Frida Kahlo

We visited Casa Azul (Blue House) in Mexico City. The cost to enter was 80 pesos pp ($6.70 aud). Kids 5 & under are free. If you want to take photos you have to pay an extra 60 pesos ($5.00 aud) . From here on out are quotes or information that is on the walls of the house. I have simply transcribed them… with a bit of me thrown in.

Beautiful collection

Beautiful collection

“Feet, what do I need you for when I have wings to fly?” — Frida

Surrounded by art in all its forms.

Surrounded by art in all its forms.

“Nothing is worth more than laughter. It is strength to laugh and to abandon oneself, to be light. Tragedy is the most ridiculous thing.” — Frida

pre-Hispanic cooking pots.

pre-Hispanic cooking pots.

This kitchen contains a typical Mexican hearth. Although gas stoves were commonly used at the time Diego & Frida lived here, they preferred to cook the old-fashioned way, with wood, and to prepare the pre-Hispanic, colonial, and traditional dishes. Many of the pieces that decorate this space are no longer made.
Diego Rivera and Frida Kahlo recovered the aesthetic of pre-Hispanic and Mexican folk art.

Frida & Diegos kitchen

So vibrant.

“If we are not colours, aromas, our people, what are we? Nothing” This is how they explained it on numerous occasions and so they believed, painted and lived it.
Frida in her element“Perhaps they are waiting to hear my cries of ‘how much it means to suffer’ with a man like Diego. But I don’t think that the banks of a river suffer by letting it flow[…]”

Frida's wheelchair and easelIn this part of the house- designed by Juan O’Gorman in 1944 — artistic essence of Frida Kahlo is distilled: her brushes, her easel (a gift from Nelson Rockefeller), the mirror she used for her self-portraits, and her books— works of history, literature, art, and philosophy, many of them marked with her own drawings and poetry — which attest to the artist’s great intellectual curiosity.
paints paintbrushes Frida's workspace

At the same time, Frida’s admiration for pre-Hispanic cultures is reflected in the archaeological pieces adorning this space. There are also perfume flasks and varnish jars which the artist used to hold her paint.

Pastels paints & ink

All of the materials remain exactly as she left them. One striking feature of the studio is the painting which depicts the evolution of the human fetus, a reminder of Frida’s obsession with the maternity she was never able to achieve.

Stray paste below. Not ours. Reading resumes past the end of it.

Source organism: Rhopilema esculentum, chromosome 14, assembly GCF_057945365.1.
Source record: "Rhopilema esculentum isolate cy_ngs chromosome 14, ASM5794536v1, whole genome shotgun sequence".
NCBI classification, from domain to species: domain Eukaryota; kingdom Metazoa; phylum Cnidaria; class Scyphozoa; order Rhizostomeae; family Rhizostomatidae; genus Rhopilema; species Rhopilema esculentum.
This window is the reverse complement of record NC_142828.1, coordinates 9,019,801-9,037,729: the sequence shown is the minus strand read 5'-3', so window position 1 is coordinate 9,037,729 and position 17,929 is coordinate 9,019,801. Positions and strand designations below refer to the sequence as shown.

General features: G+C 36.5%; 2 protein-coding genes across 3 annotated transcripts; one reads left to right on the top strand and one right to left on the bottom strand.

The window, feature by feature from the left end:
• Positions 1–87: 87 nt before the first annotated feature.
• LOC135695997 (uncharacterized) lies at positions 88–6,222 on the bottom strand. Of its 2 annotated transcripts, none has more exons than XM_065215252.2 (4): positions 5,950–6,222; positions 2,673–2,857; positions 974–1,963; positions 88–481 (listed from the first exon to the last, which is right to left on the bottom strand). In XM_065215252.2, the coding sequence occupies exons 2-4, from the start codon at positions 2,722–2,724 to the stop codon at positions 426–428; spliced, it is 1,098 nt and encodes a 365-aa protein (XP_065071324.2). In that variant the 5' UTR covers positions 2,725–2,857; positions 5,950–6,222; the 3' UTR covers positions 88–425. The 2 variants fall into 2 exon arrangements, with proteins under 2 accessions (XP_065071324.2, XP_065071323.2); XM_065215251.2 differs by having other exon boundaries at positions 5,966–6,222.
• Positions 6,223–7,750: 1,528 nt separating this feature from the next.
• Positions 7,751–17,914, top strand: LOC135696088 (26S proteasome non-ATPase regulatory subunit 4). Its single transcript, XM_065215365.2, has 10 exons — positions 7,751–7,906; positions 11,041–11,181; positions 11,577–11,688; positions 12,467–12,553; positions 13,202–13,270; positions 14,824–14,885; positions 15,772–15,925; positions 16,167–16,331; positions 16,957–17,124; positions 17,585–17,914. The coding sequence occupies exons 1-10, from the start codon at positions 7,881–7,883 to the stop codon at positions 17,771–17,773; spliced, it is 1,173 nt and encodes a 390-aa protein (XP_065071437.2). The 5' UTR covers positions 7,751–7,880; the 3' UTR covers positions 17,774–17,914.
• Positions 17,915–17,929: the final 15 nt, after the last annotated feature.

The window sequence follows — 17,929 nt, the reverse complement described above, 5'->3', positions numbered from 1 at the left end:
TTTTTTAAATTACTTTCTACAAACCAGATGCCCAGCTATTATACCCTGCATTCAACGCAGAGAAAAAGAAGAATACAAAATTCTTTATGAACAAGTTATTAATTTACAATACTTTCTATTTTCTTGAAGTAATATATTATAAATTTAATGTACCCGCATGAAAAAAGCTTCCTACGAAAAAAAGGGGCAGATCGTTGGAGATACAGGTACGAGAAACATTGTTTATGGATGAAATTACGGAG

oil paints and mixing bowlsFrida’s Thoughts:

Frida's thoughts“I paint myself because I am so often alone and because I am the subject I know best.” — Frida

Frida's self-portraitDay and Night Bedrooms:
In the bedroom that Frida used during the daytime, one can see a photograph of herself painting and the mirror that her mother had put above the bed after the artists accident.

Frida's death mask

On the bedspread rests her death mask.

The night bedroom exhibits a collection of butterflies, a gift from American sculptor Isamu Noguchi to Frida. This space also holds the toy collection and the more than 40 dolls that the artist designed, all of them in her own image. Frida executed them in different styles: some are Chinese, Japanese, or Mexican. On the wall hangs an image of the self-portrait that Rivera painted for the mural at the Ministry of Public Education.

mirror in daybed for self portraits

The mirror her mum put above the bed.

To the side hangs an offset lithograph — Nude Descending a staircase — of the artist Marcel Duchamp, who was a friend of Frida. It is in this room’s bathroom where numerous dresses belonging to Frida were found and are now kept safe in the Blue House Archive.
The dressing table serves as an altar where Frida’s ashes rest. They are deposited in a pre-Hispanic urn with the design of a toad, a clear reference to Diego, who liked to call himself “the toad-frog.”

40 miniature dolls

The view of them on the balcony.

Diego to Frida

She had a view of the gardens when bedridden.

View from garden onto daybed

My picture of the same balcony in the above picture.

Diego’s thoughts on Frida’s art:

Diego speaking about Frida's art and soul

Diego Rivera

At the end of the day, we can endure much more than we think we can.” — Frida ( I agree with that whole heartedly)

Another self-portrait

Marxism Will Give Health to the Sick

The lush gardens they were surrounded by.

lush gardens in Casa Azul

Frida’s Thoughts:

Frida on remarrying Diego

The couples creative passion still lingers. I seriously felt tingles. Unfortunately I didn’t see as much art work as I hoped but it was an amazing experience non the less.

Casa Azul

Beautiful stone bench in the garden

She is well loved in Mexico.

Frida on the 500 pesos bill

Frida on the 500 peso bill

 Frida—  what an inspiration. Don’t you agree?

The following two tabs change content below.

Amber Luna

I'm a long term traveller, dedicated mum of 2 & passionate about living life full of adventure. I love living my dreams & helping others live theirs as well. I hope you enjoy our informative journey!

Latest posts by Amber Luna (see all)

Speak Your Mind

*

Be Awesome... Click LIKE!schliessen
oeffnen
%d bloggers like this: